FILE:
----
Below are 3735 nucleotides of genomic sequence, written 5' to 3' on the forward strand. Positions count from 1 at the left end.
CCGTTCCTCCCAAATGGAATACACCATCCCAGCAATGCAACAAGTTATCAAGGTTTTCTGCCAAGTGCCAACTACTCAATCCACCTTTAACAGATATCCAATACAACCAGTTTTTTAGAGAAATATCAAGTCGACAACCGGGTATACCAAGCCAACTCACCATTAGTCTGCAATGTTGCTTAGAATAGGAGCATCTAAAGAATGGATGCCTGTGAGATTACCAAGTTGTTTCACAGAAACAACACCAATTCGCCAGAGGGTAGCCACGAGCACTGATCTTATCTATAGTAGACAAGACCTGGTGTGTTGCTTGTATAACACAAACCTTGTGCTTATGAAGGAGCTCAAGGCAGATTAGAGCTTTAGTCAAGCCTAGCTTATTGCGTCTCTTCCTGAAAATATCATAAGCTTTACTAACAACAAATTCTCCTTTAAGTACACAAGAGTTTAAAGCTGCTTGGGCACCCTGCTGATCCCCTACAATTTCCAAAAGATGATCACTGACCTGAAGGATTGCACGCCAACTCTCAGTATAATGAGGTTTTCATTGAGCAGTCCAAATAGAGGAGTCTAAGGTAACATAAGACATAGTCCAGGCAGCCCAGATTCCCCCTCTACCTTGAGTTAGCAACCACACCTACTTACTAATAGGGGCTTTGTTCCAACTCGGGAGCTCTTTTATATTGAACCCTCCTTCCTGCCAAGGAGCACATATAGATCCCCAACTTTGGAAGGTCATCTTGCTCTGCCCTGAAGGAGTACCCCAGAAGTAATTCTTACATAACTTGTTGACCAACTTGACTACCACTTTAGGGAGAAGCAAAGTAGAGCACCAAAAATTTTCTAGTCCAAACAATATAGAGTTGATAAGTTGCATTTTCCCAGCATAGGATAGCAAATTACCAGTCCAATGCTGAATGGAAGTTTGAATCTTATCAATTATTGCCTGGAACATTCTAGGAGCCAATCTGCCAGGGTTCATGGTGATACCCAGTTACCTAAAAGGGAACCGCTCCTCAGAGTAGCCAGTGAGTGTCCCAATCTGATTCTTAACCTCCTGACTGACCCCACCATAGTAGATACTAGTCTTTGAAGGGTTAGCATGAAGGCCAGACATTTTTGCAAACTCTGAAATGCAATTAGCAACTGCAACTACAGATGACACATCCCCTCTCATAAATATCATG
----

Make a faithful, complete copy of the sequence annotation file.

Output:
Below are 3735 nucleotides of genomic sequence, written 5' to 3' on the forward strand. Positions count from 1 at the left end.
CCGTTCCTCCCAAATGGAATACACCATCCCAGCAATGCAACAAGTTATCAAGGTTTTCTGCCAAGTGCCAACTACTCAATCCACCTTTAACAGATATCCAATACAACCAGTTTTTTAGAGAAATATCAAGTCGACAACCGGGTATACCAAGCCAACTCACCATTAGTCTGCAATGTTGCTTAGAATAGGAGCATCTAAAGAATGGATGCCTGTGAGATTACCAAGTTGTTTCACAGAAACAACACCAATTCGCCAGAGGGTAGCCACGAGCACTGATCTTATCTATAGTAGACAAGACCTGGTGTGTTGCTTGTATAACACAAACCTTGTGCTTATGAAGGAGCTCAAGGCAGATTAGAGCTTTAGTCAAGCCTAGCTTATTGCGTCTCTTCCTGAAAATATCATAAGCTTTACTAACAACAAATTCTCCTTTAAGTACACAAGAGTTTAAAGCTGCTTGGGCACCCTGCTGATCCCCTACAATTTCCAAAAGATGATCACTGACCTGAAGGATTGCACGCCAACTCTCAGTATAATGAGGTTTTCATTGAGCAGTCCAAATAGAGGAGTCTAAGGTAACATAAGACATAGTCCAGGCAGCCCAGATTCCCCCTCTACCTTGAGTTAGCAACCACACCTACTTACTAATAGGGGCTTTGTTCCAACTCGGGAGCTCTTTTATATTGAACCCTCCTTCCTGCCAAGGAGCACATATAGATCCCCAACTTTGGAAGGTCATCTTGCTCTGCCCTGAAGGAGTACCCCAGAAGTAATTCTTACATAACTTGTTGACCAACTTGACTACCACTTTAGGGAGAAGCAAAGTAGAGCACCAAAAATTTTCTAGTCCAAACAATATAGAGTTGATAAGTTGCATTTTCCCAGCATAGGATAGCAAATTACCAGTCCAATGCTGAATGGAAGTTTGAATCTTATCAATTATTGCCTGGAACATTCTAGGAGCCAATCTGCCAGGGTTCATGGTGATACCCAGTTACCTAAAAGGGAACCGCTCCTCAGAGTAGCCAGTGAGTGTCCCAATCTGATTCTTAACCTCCTGACTGACCCCACCATAGTAGATACTAGTCTTTGAAGGGTTAGCATGAAGGCCAGACATTTTTGCAAACTCTGAAATGCAATTAGCAACTGCAACTACAGATGACACATCCCCTCTCATAAATATCATG